Greece’s “Turtle Island” of Marathonisi and Zakynthos Marine Park (video)



Marathonisi, or “Turtle Island,” off Zakynthos

The islet of Marathonisi in Laganas Bay, known as “Turtle Island” for its characteristic shape and because it is a vital breeding ground for sea turtles, is one of the lesser-known of the many attractions of the Ionian Sea.

The islet, near the larger island of Zakynthos, is located just off Keri Beach, in Laganas Bay. Marathonisi also includes two, even tinier, islets, which are together called Pontikonisia.

There are two main beaches on the islet of Marathonisi, one with pebbles, while the other has fine white sand.

This latter beach is included in Zakynthos Marine Park because endangered sea turtles use just this stretch of sand every year to dig a total of 1,300 different nests in which to lay their eggs.

National Marine Park of Zakynthos

The National Marine Park of Zakynthos, established in 1999, was the first national park created for the protection of sea turtles in the Mediterranean. It is part of the Natura 2000 ecological network.

The islet of Marathonisi is a protected breeding area for the loggerhead sea turtle, which bears the scientific name “Caretta Caretta.

The loggerhead is a species of oceanic turtle which lives in various locales around the world. They can be found in the Atlantic, Indian, and Pacific Oceans, as well as in the Mediterranean sea.

Unfortunately, despite being prevalent in many of the world’s seas, the loggerhead has a low reproductive rate; females lay an average of four groups of eggs at one time and then produce no eggs at all for a span of two to three years.

The loggerhead is the world’s largest hard-shelled turtle, and has a lifespan of 47–67 years.

It is also the world’s second largest extant turtle after the leatherback. Adults can weigh from 80 to 200 kg (180 to 440 pounds), but usually have an average weight of about 135 kg (298 pounds). The largest loggerhead specimen ever caught weighed in at an astounding 545 kg (1,202 pounds).

The biggest threat these gentle giants face is loss of nesting habitat due to coastal development, predation of nests, and human disturbances, such as housing developments and coastal lighting.

Even the seemingly innocuous lights along beachfront homes and other buildings can wreak havoc with loggerhead survival, since they may cause disorientation during the emergence of hatchlings as they race toward the sea.

Female loggerheads swim through the pristine waters of Marathonisi each and every summer to lay their eggs on its sandy beaches.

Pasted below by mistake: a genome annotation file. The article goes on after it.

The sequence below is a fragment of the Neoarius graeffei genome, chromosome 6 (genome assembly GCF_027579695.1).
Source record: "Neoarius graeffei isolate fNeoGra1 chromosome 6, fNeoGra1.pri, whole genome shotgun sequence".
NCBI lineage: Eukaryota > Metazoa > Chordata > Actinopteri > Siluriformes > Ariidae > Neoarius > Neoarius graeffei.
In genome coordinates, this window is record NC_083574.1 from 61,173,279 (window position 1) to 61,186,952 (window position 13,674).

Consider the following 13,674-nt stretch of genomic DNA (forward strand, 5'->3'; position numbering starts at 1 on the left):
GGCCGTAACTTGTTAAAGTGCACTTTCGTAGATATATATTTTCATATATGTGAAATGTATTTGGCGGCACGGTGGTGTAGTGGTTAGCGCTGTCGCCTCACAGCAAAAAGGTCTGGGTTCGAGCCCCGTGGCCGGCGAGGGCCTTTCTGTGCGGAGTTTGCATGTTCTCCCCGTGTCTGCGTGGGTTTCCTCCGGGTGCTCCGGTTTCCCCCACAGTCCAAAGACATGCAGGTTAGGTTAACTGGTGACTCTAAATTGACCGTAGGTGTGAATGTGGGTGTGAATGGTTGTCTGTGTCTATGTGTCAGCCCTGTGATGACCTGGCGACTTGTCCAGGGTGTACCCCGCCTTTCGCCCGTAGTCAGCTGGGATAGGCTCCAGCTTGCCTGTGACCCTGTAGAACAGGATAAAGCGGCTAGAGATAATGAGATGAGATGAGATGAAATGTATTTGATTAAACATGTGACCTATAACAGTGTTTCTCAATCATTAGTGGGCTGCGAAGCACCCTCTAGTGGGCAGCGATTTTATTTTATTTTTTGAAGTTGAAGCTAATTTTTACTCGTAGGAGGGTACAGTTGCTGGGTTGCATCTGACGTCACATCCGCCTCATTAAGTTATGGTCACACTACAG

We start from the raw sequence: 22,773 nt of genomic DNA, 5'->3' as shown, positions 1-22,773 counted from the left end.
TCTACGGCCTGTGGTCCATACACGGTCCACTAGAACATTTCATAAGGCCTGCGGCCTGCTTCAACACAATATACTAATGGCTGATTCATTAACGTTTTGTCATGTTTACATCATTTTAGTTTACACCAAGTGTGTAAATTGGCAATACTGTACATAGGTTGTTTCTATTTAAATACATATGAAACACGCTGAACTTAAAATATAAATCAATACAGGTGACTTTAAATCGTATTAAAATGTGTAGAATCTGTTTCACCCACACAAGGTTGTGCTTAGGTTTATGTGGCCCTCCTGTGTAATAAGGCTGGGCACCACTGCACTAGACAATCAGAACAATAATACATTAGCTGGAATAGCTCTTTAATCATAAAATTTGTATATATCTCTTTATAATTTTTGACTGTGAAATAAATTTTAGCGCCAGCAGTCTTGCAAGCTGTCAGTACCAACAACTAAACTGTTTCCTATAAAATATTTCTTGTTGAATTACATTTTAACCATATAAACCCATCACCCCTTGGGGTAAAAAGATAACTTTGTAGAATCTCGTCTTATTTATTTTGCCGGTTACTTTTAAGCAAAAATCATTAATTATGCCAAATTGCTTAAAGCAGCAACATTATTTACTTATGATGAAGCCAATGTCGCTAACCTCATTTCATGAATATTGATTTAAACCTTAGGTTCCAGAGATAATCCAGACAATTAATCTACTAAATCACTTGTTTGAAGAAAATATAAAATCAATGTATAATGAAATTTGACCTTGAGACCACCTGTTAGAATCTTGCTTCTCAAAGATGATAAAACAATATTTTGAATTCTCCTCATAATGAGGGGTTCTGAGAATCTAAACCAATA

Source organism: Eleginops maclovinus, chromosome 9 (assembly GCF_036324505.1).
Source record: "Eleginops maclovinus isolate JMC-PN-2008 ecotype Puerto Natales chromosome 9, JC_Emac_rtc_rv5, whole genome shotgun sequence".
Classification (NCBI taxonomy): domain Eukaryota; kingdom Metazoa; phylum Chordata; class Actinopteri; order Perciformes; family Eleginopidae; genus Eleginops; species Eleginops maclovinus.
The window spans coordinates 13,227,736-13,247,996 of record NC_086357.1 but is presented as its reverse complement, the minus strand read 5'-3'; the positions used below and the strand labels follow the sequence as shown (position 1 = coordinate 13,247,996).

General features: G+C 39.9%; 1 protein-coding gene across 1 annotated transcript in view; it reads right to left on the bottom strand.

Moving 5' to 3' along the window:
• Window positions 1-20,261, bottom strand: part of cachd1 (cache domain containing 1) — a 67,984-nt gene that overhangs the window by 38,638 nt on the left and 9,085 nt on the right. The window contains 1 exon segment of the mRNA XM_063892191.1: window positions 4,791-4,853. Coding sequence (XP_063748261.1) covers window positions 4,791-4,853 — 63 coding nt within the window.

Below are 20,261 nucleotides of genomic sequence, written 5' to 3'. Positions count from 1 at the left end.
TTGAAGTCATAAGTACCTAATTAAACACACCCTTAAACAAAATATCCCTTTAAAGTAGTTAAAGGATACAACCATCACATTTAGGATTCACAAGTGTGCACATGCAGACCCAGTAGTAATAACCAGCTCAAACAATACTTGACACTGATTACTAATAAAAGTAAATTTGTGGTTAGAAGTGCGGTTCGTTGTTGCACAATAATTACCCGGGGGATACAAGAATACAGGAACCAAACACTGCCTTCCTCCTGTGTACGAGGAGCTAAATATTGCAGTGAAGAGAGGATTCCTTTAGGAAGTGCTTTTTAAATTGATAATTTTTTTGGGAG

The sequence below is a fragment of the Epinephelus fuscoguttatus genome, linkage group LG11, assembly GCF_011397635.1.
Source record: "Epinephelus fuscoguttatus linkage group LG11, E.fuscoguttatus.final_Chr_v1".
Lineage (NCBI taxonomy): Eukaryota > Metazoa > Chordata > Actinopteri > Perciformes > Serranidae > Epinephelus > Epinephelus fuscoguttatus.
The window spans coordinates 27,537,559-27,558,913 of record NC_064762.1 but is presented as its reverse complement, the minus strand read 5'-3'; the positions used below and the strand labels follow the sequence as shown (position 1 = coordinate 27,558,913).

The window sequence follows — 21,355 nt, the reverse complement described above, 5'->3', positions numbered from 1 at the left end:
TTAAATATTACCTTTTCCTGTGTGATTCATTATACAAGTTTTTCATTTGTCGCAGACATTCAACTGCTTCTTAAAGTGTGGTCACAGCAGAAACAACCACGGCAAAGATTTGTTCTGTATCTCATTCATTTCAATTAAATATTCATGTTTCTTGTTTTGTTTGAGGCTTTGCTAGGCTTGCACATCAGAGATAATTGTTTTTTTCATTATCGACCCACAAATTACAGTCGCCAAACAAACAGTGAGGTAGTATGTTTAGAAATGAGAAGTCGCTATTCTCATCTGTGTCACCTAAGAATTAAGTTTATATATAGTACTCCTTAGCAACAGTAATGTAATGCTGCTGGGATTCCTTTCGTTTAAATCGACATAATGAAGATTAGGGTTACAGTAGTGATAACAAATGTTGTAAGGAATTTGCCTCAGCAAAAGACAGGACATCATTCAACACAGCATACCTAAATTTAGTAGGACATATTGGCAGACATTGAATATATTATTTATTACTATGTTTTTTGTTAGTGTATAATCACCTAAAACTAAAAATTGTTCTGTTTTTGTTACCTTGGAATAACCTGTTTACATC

For this reason, if anyone ever decides to visit this special, protected islet, they should take extra precaution to not disturb the environment in any way during their trip, especially the sandy beach which is critical to the survival of the loggerhead.

Loggerhead Sea Turtle off the Greek island of Zakynthos. Source: Wikipedia

All marine parks have limited recreational use, and are often set aside to preserve a specific habitat, to ensure that their fragile ecosystem will be protected for the animals which live, breed, or lay eggs there. This is no different in Zakynthos Marine Park in the waters around Marathonisi — but there is yet another endangered species which is also protected there.

The second species is the “Monk seal,” or Monachus Monachus, which annually makes its way to the islet to reproduce and rest. Despite their large size, these seals are believed to be the most endangered carnivorous aquatic species in the entire world.

As of 2015, it is estimated that fewer than 700 Monachus Monachus seals survive in three or four isolated sub-populations in the Mediterranean. These include areas in the Aegean Sea, an archipelago off Madeira, Portugal, and Cabo Blanco Peninsula, on the Atlantic coast of Africa.

This species of seal grows from approximately 80 centimeters (2.6 feet) long at birth up to an average of 2.4 meters (7.9 feet) as adults.

Female monk seals weigh 300 kilograms (660 pounds), while the males weigh an average of 320 kilograms (710 pounds).

A white strip of fur is found on their bellies which differs in shape and color between the two sexes. Females have a more rectangular shape, while males have a butterfly shape.

The seals’ habitat has changed over the years due to human encroachment upon their territory. In ancient times, and even up until the twentieth century, Mediterranean monk seals had been known to gather, seek refuge, and even give birth right on beaches.

However, in more recent years, monk seals have been driven out of their their former habitat and currently are known to gather together only in caves along the seashore.

It has been confirmed by scientists that this is a recent adaptation, most likely due to increased human population, industry, and tourism activities, which have disturbed the seals’ habits and destroyed some of their natural habitat.

Monachus Monachus, or Mediterranean Monk Seal. Source: Wikipedia

TIP: If you ever decide to visit Marathonisi, keep in mind that it is a completely natural, undeveloped island which does not have any tourist amenities whatsoever.

For this reason, it is advised that visitors take enough supplies with them for their trips and that they leave no trace of their visit, nor cause any distress to the endangered marine animals there.